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Government watchdog group files ethics complaint against Rep. Ilhan Omar over potential immigration, marriage, tax, and student loan fraud


Group says there is "overwhelming" evidence that Omar could have broken the law

Photo by Chip Somodevilla/Getty Images

Government watchdog organization Judicial Watch announced on Tuesday that it filed an ethics complaint against Rep. Ilhan Omar.

The complaint includes allegations of immigration, marriage, tax, and student loan fraud. The group filed the complaint with the House of Representatives' Office of Congressional Ethics.

What are the details?

The group shared a Tuesday news release, which revealed details of the complaints.

The complaint called for a full investigation into Omar, and potential fraud-related crimes that she may have committed in purportedly marrying her biological brother.

Judicial Watch President Tom Fitton said that there is "overwhelming" evidence that Omar could have broken the law, and that the House should be compelled to "urgently investigate and resolve the serious allegations of wrongdoing" on Omar's part.

Fitton insists that "substantial, compelling and, to date, unrefuted evidence has been uncovered that Rep. Ilhan Omar may have committed the following crimes in violation of both federal and Minnesota state law." Those alleged crimes include perjury, immigration fraud, marriage fraud, state and federal tax fraud, and federal student loan fraud."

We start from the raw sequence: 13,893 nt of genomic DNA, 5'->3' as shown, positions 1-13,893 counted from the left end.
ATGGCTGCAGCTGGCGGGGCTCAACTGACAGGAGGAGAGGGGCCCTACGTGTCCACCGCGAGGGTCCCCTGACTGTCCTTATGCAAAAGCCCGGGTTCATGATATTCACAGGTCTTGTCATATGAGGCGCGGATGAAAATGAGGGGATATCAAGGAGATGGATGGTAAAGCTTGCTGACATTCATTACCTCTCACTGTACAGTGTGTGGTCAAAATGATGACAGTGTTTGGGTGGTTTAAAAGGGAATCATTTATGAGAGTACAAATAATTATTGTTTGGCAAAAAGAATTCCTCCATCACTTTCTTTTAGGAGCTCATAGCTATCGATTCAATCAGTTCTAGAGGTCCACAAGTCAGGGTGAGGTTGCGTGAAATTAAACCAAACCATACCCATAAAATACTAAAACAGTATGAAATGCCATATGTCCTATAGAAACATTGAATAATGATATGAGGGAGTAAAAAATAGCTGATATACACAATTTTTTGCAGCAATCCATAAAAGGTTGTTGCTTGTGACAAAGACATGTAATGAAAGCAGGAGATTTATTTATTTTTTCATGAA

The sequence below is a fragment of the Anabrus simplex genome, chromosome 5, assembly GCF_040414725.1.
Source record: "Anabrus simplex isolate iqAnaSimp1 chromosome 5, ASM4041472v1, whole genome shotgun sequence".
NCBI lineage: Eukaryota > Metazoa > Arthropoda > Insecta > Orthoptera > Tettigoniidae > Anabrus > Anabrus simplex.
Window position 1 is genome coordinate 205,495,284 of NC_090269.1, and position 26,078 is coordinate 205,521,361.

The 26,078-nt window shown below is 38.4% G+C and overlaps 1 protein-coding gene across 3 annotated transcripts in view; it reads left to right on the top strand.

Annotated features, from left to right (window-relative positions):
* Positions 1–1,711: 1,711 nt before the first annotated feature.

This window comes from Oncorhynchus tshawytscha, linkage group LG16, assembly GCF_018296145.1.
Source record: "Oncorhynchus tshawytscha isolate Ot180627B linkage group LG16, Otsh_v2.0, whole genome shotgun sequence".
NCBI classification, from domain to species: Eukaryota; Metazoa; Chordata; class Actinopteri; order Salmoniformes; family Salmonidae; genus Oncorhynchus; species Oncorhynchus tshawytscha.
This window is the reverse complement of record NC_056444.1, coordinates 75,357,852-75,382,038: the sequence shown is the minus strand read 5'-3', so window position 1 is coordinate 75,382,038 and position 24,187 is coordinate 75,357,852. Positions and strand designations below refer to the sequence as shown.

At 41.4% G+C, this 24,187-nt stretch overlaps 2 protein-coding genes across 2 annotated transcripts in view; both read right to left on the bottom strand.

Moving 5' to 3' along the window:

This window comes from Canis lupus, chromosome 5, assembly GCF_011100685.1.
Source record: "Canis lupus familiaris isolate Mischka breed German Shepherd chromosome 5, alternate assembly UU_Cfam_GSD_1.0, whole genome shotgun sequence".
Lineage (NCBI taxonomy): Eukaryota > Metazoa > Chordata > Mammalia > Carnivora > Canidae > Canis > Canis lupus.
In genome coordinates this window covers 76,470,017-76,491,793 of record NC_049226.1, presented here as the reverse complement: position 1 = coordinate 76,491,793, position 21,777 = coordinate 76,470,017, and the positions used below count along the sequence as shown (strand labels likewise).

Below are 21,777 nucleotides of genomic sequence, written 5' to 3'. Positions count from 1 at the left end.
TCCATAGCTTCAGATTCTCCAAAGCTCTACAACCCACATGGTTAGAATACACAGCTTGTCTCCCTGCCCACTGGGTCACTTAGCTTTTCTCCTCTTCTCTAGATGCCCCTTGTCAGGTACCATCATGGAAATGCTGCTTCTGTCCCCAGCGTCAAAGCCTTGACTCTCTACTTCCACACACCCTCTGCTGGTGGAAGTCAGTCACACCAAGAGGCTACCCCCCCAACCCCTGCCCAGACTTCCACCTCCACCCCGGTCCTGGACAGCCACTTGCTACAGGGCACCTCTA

A portion of the complaint reads, "The evidence developed against Rep. Omar was the result of a three-year-long investigation in both the United States and the United Kingdom by [David] Steinberg and his investigative reporter colleagues Preya Samsundar and Scott Johnson."

Steinberg's investigation alleges that Omar married her biological brother, Ahmed Nur Said Elmi to "assist his emigration to the United States from the United Kingdom." After the alleged marriage, Elmi was reportedly able to emigrate to the U.S., secure federal student loans, and attend North Dakota State University.

What else?

Omar fled Somalia for the United States in 1997 when she was 15 years old.

"It is supported by information gathered from public records, social media postings, genealogy databases, computer forensic analysis, unaltered digital photographs, discussions between the investigative reporters and the subjects of the investigation themselves, and information supplied by confidential sources within the Somali-American community," the complaint says.

You can read more on the background here, and the full complaint here.

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